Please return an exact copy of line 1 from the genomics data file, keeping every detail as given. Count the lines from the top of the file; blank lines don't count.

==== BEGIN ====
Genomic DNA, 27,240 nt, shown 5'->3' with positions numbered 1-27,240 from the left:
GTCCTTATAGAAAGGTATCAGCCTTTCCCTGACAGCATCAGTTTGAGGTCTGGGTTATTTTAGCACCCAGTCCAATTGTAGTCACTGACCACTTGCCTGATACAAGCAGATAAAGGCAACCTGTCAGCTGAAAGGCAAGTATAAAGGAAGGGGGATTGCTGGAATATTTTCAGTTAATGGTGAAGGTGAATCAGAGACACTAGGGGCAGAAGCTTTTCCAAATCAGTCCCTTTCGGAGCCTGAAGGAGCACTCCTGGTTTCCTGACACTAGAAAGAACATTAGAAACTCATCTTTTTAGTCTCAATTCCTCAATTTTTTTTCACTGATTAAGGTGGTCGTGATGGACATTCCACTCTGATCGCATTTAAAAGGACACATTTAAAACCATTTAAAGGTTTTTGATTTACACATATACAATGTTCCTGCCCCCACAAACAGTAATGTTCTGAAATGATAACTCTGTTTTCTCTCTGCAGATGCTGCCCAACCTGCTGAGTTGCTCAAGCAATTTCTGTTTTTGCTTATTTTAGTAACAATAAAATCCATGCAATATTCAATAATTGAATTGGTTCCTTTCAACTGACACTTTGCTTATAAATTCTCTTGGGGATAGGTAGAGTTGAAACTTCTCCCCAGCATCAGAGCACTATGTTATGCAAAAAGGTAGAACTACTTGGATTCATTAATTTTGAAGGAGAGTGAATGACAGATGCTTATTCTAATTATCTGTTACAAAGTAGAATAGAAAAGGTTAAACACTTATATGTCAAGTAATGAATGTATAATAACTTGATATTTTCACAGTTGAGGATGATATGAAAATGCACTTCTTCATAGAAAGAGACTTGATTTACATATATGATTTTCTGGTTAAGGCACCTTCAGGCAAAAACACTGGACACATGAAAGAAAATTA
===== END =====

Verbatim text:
Genomic DNA, 27,240 nt, shown 5'->3' with positions numbered 1-27,240 from the left: